Have you been nice or naughty to US this year? Washington again threatens UN voting poopers
The Trump administration has been pursuing the ‘America first’ agenda quite aggressively. US Representative at the UN Nikki Haley was quite vocal in pressuring other members of the organization to do more for Uncle Sam. The UN, as an organization, and other nations, Haley insists, have long been taking US financial contribution for granted while Americans didn’t get what they deserved for it.
The latest release of the State Department’s annual report on voting at the UN General Assembly came with a note to the same tune.
“The American people pay 22 percent of the UN budget – more than the next three highest donor countries combined. In spite of this generosity, the rest of the UN voted with us only 31 percent of the time, a lower rate than in 2016,” the US envoy said in a statement.
That may have something to do with America's much-criticized decision to recognize Jerusalem as the capital of Israel or its failure to vote with the majority of UN nations to condemn the glorification of Nazism. But Haley thinks the disparity is because Americans “care more about being right than popular and are once again standing up for our interests and values”.
Apparently, Washington believes the UN is a vending machine that spews out loyalty in exchange for greenbacks, and, lately, the machine has not been working as good as it should. “This is not an acceptable return on our investment,” Haley said.
“When we arrived at the UN last year, we said we would be taking names, and this list of voting records speaks for itself,” the ambassador’s statement threatened. And the State Department was kind enough to produce the names of nations that had been nice and naughty in 2017.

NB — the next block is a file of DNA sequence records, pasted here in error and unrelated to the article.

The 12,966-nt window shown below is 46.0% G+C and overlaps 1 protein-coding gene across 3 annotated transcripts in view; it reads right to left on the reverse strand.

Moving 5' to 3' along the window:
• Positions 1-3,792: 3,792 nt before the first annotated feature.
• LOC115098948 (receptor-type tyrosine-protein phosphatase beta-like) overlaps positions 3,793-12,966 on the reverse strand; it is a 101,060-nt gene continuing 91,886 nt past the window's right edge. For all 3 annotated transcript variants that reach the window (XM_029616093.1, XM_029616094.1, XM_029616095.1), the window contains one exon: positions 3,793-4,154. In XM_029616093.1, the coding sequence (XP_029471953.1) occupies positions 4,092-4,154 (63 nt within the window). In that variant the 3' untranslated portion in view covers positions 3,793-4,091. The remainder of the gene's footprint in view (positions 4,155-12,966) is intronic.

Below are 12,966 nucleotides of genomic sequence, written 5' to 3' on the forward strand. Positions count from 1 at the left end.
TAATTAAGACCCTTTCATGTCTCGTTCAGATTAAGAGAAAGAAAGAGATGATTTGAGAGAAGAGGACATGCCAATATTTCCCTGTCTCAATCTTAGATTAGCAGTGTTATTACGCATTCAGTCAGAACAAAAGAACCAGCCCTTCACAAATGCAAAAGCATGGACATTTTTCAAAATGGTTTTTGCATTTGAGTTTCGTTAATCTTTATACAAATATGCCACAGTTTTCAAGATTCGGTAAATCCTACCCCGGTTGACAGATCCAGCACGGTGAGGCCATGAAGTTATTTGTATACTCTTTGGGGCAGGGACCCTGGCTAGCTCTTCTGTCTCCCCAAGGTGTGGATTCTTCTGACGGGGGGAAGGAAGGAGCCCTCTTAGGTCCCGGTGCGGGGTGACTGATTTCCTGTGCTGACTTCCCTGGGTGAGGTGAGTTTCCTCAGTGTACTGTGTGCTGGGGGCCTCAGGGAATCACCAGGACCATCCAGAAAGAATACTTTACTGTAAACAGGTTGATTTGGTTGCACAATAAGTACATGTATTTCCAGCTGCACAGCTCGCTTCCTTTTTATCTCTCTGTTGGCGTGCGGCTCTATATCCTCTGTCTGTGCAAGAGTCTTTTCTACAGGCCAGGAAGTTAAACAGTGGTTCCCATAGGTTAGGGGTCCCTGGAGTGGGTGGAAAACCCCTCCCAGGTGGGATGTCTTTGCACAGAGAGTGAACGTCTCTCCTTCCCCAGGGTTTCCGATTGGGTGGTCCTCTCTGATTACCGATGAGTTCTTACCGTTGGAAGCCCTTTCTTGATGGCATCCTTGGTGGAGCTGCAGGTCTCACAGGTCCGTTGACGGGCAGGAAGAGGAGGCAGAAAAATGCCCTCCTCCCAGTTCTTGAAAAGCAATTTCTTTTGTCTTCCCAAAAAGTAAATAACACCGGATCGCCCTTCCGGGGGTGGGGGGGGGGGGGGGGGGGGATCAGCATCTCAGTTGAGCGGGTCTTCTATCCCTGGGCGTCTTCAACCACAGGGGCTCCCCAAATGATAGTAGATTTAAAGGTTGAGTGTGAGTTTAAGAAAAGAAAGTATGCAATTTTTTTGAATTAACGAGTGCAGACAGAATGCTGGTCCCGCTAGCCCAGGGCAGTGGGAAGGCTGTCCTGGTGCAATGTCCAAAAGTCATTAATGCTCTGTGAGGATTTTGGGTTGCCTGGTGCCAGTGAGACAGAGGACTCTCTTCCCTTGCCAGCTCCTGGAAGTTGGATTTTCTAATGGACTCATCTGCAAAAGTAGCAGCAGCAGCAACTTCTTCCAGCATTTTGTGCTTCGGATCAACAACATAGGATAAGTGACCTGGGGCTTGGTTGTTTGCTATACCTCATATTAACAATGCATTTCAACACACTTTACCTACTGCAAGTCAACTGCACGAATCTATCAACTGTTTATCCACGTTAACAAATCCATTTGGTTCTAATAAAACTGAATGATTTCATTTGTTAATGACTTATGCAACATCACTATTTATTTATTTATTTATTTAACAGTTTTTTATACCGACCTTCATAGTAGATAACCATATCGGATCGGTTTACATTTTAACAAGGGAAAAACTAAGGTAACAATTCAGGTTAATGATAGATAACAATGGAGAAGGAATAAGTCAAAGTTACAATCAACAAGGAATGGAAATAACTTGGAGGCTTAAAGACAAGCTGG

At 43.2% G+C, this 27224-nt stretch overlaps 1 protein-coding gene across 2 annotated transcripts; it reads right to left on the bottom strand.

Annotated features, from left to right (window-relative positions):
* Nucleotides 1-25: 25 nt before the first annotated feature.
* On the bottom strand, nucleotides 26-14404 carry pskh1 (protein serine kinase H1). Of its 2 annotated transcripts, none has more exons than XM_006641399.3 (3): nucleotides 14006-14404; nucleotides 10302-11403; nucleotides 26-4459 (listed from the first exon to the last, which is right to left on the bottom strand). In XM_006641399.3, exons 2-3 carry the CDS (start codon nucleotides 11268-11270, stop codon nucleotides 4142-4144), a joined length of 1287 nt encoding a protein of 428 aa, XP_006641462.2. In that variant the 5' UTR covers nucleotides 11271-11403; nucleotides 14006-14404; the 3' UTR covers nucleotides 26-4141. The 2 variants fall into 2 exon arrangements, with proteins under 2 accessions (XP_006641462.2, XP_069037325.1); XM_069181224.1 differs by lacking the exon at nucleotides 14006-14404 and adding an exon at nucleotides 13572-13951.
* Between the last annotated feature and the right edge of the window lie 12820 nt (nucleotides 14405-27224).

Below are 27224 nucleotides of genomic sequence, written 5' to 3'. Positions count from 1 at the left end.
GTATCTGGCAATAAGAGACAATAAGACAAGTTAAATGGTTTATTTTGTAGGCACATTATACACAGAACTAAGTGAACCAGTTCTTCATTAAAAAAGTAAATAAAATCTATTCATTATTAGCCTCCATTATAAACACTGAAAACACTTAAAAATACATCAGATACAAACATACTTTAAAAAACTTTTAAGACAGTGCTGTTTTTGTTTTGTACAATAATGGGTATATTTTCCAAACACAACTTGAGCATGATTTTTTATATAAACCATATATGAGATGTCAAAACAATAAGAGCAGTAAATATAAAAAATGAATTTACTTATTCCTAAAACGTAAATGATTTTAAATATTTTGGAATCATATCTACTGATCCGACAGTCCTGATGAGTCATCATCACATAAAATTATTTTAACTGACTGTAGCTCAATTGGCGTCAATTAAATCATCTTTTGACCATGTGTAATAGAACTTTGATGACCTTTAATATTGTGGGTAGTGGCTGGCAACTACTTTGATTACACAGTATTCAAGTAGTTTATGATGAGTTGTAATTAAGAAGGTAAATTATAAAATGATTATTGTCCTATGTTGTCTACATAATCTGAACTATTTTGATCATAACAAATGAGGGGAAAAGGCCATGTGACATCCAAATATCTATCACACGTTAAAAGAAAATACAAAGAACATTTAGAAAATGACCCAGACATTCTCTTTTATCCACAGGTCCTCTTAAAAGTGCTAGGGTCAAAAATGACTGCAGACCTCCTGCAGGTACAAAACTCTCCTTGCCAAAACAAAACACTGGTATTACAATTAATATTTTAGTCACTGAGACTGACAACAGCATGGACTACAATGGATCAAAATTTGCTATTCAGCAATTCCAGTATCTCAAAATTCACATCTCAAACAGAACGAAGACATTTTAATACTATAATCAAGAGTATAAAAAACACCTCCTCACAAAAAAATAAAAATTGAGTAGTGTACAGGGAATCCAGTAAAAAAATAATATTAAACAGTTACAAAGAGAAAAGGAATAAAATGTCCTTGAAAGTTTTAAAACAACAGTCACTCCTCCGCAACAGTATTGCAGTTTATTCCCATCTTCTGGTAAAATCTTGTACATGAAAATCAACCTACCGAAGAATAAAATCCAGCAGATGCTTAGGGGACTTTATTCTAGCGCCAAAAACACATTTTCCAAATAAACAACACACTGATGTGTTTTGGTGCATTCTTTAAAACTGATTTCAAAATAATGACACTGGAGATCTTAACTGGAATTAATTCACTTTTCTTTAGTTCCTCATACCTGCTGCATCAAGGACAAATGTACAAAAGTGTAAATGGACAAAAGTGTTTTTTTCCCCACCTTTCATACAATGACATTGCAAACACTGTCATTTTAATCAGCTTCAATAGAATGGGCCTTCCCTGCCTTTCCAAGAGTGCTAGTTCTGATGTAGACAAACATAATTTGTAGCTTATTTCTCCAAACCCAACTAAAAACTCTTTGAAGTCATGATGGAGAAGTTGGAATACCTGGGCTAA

The ‘nice’ list starts with Israel and goes through the usual allies like Canada and France, ending with Ukraine and the Czech Republic. The ‘naughty’ list includes Iran, Syria and North Korea, Cuba, Bolivia and Venezuela, which hate those economic sanctions the US likes so much, as well as Zimbabwe, Burundi, Turkmenistan and South Africa.
The US threats to cut direct foreign aid, voluntary contributions to various UN programs or possibly mandatory dues to the UN budget, are damaging and only show “that ‘America first’ means ‘America only, we don’t care about the rest of the world,’” Phyllis Bennis from the Institute for Policy Studies Program told RT.
“The UN budget is determined on the basis of the percentage of the world economy in each country. The US is charged 22 percent of the budget because it is considered to have control of 22 percent of the world economy. In fact, that is more than that, so the US is paying less than it should,” she pointed out.
Historically, in the late 1980s and 1990s, the US paid a minimum necessary to retain its vote at the UN General Assembly, but it didn’t quit, she said. That is because, for Washington, it is a useful instrument of foreign policy and has been since the UN’s creation.
Bennis added that the notion that the UN is an institution, in which you invest monetarily to get a return on, “speaks more to the corruption of the profit motive governing US foreign policy than it says about the United Nations.”
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